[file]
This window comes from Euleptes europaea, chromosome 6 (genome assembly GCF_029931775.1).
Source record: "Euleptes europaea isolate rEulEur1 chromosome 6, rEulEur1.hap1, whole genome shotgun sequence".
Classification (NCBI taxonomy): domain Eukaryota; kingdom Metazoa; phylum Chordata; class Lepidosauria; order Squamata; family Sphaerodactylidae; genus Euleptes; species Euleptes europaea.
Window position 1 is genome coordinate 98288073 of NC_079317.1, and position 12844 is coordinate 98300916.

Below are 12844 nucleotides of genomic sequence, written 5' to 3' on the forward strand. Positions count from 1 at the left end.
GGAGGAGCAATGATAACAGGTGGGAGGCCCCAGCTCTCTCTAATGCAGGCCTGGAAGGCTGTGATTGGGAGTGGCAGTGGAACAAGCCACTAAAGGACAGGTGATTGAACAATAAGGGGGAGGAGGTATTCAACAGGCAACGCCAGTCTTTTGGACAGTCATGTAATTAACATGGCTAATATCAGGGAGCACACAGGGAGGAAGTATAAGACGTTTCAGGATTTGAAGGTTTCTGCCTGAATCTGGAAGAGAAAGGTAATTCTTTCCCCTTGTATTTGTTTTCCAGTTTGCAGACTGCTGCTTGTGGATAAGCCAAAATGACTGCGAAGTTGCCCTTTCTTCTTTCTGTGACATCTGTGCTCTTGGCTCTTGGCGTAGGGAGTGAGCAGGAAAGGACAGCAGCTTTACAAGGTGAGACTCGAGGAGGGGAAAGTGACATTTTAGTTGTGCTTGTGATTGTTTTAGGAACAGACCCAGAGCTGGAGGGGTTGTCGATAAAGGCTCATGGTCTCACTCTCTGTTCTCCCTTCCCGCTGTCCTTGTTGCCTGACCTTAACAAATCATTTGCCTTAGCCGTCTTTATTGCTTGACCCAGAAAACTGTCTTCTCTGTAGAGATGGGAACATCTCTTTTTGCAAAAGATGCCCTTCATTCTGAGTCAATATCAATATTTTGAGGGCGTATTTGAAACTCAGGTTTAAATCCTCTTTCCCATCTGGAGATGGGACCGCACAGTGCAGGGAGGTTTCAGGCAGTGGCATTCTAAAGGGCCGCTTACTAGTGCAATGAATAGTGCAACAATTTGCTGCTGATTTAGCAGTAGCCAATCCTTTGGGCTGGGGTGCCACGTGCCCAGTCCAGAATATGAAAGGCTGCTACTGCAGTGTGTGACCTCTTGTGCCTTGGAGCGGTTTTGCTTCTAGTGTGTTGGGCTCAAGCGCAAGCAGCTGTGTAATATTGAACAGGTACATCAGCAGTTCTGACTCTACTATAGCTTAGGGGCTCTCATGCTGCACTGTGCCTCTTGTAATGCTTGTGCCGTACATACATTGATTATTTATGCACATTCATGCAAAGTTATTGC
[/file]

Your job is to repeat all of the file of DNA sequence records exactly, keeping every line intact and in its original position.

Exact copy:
This window comes from Euleptes europaea, chromosome 6 (genome assembly GCF_029931775.1).
Source record: "Euleptes europaea isolate rEulEur1 chromosome 6, rEulEur1.hap1, whole genome shotgun sequence".
Classification (NCBI taxonomy): domain Eukaryota; kingdom Metazoa; phylum Chordata; class Lepidosauria; order Squamata; family Sphaerodactylidae; genus Euleptes; species Euleptes europaea.
Window position 1 is genome coordinate 98288073 of NC_079317.1, and position 12844 is coordinate 98300916.

Below are 12844 nucleotides of genomic sequence, written 5' to 3' on the forward strand. Positions count from 1 at the left end.
GGAGGAGCAATGATAACAGGTGGGAGGCCCCAGCTCTCTCTAATGCAGGCCTGGAAGGCTGTGATTGGGAGTGGCAGTGGAACAAGCCACTAAAGGACAGGTGATTGAACAATAAGGGGGAGGAGGTATTCAACAGGCAACGCCAGTCTTTTGGACAGTCATGTAATTAACATGGCTAATATCAGGGAGCACACAGGGAGGAAGTATAAGACGTTTCAGGATTTGAAGGTTTCTGCCTGAATCTGGAAGAGAAAGGTAATTCTTTCCCCTTGTATTTGTTTTCCAGTTTGCAGACTGCTGCTTGTGGATAAGCCAAAATGACTGCGAAGTTGCCCTTTCTTCTTTCTGTGACATCTGTGCTCTTGGCTCTTGGCGTAGGGAGTGAGCAGGAAAGGACAGCAGCTTTACAAGGTGAGACTCGAGGAGGGGAAAGTGACATTTTAGTTGTGCTTGTGATTGTTTTAGGAACAGACCCAGAGCTGGAGGGGTTGTCGATAAAGGCTCATGGTCTCACTCTCTGTTCTCCCTTCCCGCTGTCCTTGTTGCCTGACCTTAACAAATCATTTGCCTTAGCCGTCTTTATTGCTTGACCCAGAAAACTGTCTTCTCTGTAGAGATGGGAACATCTCTTTTTGCAAAAGATGCCCTTCATTCTGAGTCAATATCAATATTTTGAGGGCGTATTTGAAACTCAGGTTTAAATCCTCTTTCCCATCTGGAGATGGGACCGCACAGTGCAGGGAGGTTTCAGGCAGTGGCATTCTAAAGGGCCGCTTACTAGTGCAATGAATAGTGCAACAATTTGCTGCTGATTTAGCAGTAGCCAATCCTTTGGGCTGGGGTGCCACGTGCCCAGTCCAGAATATGAAAGGCTGCTACTGCAGTGTGTGACCTCTTGTGCCTTGGAGCGGTTTTGCTTCTAGTGTGTTGGGCTCAAGCGCAAGCAGCTGTGTAATATTGAACAGGTACATCAGCAGTTCTGACTCTACTATAGCTTAGGGGCTCTCATGCTGCACTGTGCCTCTTGTAATGCTTGTGCCGTACATACATTGATTATTTATGCACATTCATGCAAAGTTATTGC